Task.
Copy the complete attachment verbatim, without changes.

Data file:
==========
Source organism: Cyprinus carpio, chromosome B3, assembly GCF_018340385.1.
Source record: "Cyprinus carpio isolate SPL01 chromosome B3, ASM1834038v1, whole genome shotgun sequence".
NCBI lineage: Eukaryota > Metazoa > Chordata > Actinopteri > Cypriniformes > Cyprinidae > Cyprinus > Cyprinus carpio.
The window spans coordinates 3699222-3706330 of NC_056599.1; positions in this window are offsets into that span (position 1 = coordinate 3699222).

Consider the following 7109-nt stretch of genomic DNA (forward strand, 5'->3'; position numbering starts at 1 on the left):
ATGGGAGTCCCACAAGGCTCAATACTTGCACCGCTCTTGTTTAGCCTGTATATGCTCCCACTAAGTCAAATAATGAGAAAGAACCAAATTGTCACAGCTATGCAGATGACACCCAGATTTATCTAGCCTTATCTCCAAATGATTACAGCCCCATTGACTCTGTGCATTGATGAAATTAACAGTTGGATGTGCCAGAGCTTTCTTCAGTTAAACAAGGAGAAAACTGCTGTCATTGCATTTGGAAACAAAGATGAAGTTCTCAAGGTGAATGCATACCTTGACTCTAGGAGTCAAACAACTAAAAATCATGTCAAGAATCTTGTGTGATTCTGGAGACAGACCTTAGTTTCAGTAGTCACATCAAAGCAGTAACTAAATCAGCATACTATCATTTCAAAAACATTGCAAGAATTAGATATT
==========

Source organism: Cyprinus carpio, chromosome B3, assembly GCF_018340385.1.
Source record: "Cyprinus carpio isolate SPL01 chromosome B3, ASM1834038v1, whole genome shotgun sequence".
NCBI lineage: Eukaryota > Metazoa > Chordata > Actinopteri > Cypriniformes > Cyprinidae > Cyprinus > Cyprinus carpio.
The window spans coordinates 3699222-3706330 of NC_056599.1; positions in this window are offsets into that span (position 1 = coordinate 3699222).

Consider the following 7109-nt stretch of genomic DNA (forward strand, 5'->3'; position numbering starts at 1 on the left):
ATGGGAGTCCCACAAGGCTCAATACTTGCACCGCTCTTGTTTAGCCTGTATATGCTCCCACTAAGTCAAATAATGAGAAAGAACCAAATTGTCACAGCTATGCAGATGACACCCAGATTTATCTAGCCTTATCTCCAAATGATTACAGCCCCATTGACTCTGTGCATTGATGAAATTAACAGTTGGATGTGCCAGAGCTTTCTTCAGTTAAACAAGGAGAAAACTGCTGTCATTGCATTTGGAAACAAAGATGAAGTTCTCAAGGTGAATGCATACCTTGACTCTAGGAGTCAAACAACTAAAAATCATGTCAAGAATCTTGTGTGATTCTGGAGACAGACCTTAGTTTCAGTAGTCACATCAAAGCAGTAACTAAATCAGCATACTATCATTTCAAAAACATTGCAAGAATTAGATATT